This article details the many opportunities for religious exchange that are to come with the new silk road. The routes of the new silk road will be passing through multiple cities throughout Asia, Europe, and Africa, plenty of which have religious relevance to a myriad of belief systems. Missionaries will, in theory, be able to travel to and from other cities connected to the new silk road. People who are also interested in certain ways of life/religions can travel or make their pilgrimage to cities with holy sites or major churches, mosques, pagodas, etc.
The New Silk Road is an opportunity for cultural as well as religious exchange. The ambitious project would make it so missionaries and other religious figures could get to many places in the world, without some of the risks they would have faced in the past. The project would somewhat promote a more spiritual global community due to the accessibility to different views, rather than always following the views that are held by a majority of their native community. Nations The countries currently participating in the new project on land are: China, Russia, Belarus, Poland, Nepal, Burma, Bangladesh Lithuania, Kazakhstan, Uzbekistan, Tajikistan, Kyrgyzstan, Turkey, Germany, Italy, Netherlands, Austria, Armenia, Georgia, Albania, England, France, Spain, India, Vietnam, Burma, Taiwan, Egypt, Oman, Mongolia, and Finland. The Nations participating in maritime travel are: The Phillipines, Sri Lanka, Sudan, Djibouti, Kenya, India, Indonesia, Greece, and Italy.
Russia, since the sacking of Constantinople, had been unofficially but widely accepted as the capital of Orthodox Christianity, with many cities including St Petersburg, Rostov, Moscow, and the temples of Velaam laying claim to multiple major churches and relics, with the highest percentage of Orthodox Christians out of any nation on earth. They also have one of the highest Jewish populations on earth.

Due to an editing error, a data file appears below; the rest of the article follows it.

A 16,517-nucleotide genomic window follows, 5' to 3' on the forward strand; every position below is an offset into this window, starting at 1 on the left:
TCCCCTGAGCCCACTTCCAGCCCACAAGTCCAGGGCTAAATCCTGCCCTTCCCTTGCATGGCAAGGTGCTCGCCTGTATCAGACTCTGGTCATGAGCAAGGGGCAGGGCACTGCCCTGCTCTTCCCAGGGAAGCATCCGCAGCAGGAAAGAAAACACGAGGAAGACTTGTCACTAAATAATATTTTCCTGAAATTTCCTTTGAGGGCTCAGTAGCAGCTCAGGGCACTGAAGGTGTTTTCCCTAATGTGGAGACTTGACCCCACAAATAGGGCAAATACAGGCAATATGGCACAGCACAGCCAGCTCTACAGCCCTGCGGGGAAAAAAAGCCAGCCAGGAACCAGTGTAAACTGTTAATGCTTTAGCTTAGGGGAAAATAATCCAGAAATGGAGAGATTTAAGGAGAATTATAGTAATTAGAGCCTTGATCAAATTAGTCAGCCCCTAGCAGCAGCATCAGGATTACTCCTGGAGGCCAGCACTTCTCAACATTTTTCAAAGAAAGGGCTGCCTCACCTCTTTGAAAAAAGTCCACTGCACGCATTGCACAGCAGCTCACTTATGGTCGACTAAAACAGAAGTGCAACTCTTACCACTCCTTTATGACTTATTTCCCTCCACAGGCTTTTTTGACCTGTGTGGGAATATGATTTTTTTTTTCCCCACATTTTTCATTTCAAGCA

Mongolia is the native land of Tengriism, one of the largest spread and ethnically inherited beliefs in early eastern Europe's and Northern Asia's history. The city of Beshbalik, the deserts of Nogai, and the ruins of Qaraqorum are important pilgrimage sites for Tengrist shamans and initiates.
Turkey is one of the cradles of Christianity, seating itself just north of Syria, with the Anatolians, Romans, Armenians and Khazars converting by the thousands starting in 73 AD. It also currently occupies Constantinople, home of the Hagia Sofia, and Antioch, the birthplace of the name "Christian". Before then, Christians were called "people of the way" and were also called Jews. Turkey had also begun hosting Islam as a majority religion around the mid to late 700s, being a very important foothold for the middle east to spread Islam into Europe.
Egypt is the current seat of the Coptic church, but would change to Ethiopia, if Ethiopia so chooses to join the project. Coptic Christianity, one of the oldest branches of Christianity, Is the primary Christian denomination in the middle east, the Delta, and East Africa. The prize city of Alexandria is very relevant to Coptic history, being the birthplace of the denomination. Sudan does have the Coptic heritage city of Qasr Ibrim, but given the government of Sudan, it would be very unsafe to go to the city as a Christian.